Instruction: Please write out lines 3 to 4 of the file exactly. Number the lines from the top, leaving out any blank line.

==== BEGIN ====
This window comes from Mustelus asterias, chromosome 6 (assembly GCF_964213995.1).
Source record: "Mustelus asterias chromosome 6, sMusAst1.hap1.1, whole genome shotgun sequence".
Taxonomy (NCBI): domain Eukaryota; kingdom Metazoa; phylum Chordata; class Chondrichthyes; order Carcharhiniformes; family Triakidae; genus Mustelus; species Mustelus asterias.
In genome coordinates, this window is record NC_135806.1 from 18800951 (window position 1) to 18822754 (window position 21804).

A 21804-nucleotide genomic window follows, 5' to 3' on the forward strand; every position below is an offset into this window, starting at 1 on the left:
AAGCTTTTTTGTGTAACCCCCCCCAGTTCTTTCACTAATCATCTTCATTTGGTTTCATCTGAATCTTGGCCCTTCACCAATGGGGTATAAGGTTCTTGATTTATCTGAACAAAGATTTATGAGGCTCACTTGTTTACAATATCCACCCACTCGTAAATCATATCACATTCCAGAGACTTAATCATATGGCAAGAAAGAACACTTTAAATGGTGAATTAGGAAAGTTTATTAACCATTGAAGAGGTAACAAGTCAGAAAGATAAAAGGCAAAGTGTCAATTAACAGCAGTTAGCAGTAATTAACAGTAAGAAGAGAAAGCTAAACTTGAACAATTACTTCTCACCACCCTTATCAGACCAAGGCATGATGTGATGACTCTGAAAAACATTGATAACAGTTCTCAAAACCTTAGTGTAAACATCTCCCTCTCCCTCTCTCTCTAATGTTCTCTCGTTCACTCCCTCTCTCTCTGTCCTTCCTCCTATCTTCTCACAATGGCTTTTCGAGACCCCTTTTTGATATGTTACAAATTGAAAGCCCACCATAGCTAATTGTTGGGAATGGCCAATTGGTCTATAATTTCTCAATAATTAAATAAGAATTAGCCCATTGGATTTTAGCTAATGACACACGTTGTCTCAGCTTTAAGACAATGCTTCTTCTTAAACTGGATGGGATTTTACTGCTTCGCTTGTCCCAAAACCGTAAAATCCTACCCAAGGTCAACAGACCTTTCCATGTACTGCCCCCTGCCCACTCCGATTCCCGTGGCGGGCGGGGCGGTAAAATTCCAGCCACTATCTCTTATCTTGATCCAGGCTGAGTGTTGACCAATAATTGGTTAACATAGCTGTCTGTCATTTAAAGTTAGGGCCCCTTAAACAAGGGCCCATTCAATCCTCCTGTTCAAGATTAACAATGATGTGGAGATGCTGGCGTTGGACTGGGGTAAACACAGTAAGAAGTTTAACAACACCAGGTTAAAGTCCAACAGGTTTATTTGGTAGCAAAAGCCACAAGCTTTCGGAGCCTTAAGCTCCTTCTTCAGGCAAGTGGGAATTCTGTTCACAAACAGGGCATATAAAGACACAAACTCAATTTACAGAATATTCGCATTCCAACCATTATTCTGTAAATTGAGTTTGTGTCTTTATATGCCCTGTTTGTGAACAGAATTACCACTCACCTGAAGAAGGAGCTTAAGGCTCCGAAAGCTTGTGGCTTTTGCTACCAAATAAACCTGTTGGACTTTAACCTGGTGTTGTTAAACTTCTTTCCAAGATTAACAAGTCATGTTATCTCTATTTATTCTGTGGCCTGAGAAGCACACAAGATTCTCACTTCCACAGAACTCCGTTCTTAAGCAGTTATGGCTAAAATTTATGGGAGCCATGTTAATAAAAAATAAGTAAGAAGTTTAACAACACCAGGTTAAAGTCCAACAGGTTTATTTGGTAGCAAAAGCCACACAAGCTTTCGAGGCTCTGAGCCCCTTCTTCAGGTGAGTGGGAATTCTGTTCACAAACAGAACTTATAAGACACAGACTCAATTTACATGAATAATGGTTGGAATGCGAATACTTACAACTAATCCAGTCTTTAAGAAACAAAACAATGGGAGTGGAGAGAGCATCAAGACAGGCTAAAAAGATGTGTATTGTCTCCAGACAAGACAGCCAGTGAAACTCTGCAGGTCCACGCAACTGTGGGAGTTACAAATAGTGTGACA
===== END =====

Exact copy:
Taxonomy (NCBI): domain Eukaryota; kingdom Metazoa; phylum Chordata; class Chondrichthyes; order Carcharhiniformes; family Triakidae; genus Mustelus; species Mustelus asterias.
In genome coordinates, this window is record NC_135806.1 from 18800951 (window position 1) to 18822754 (window position 21804).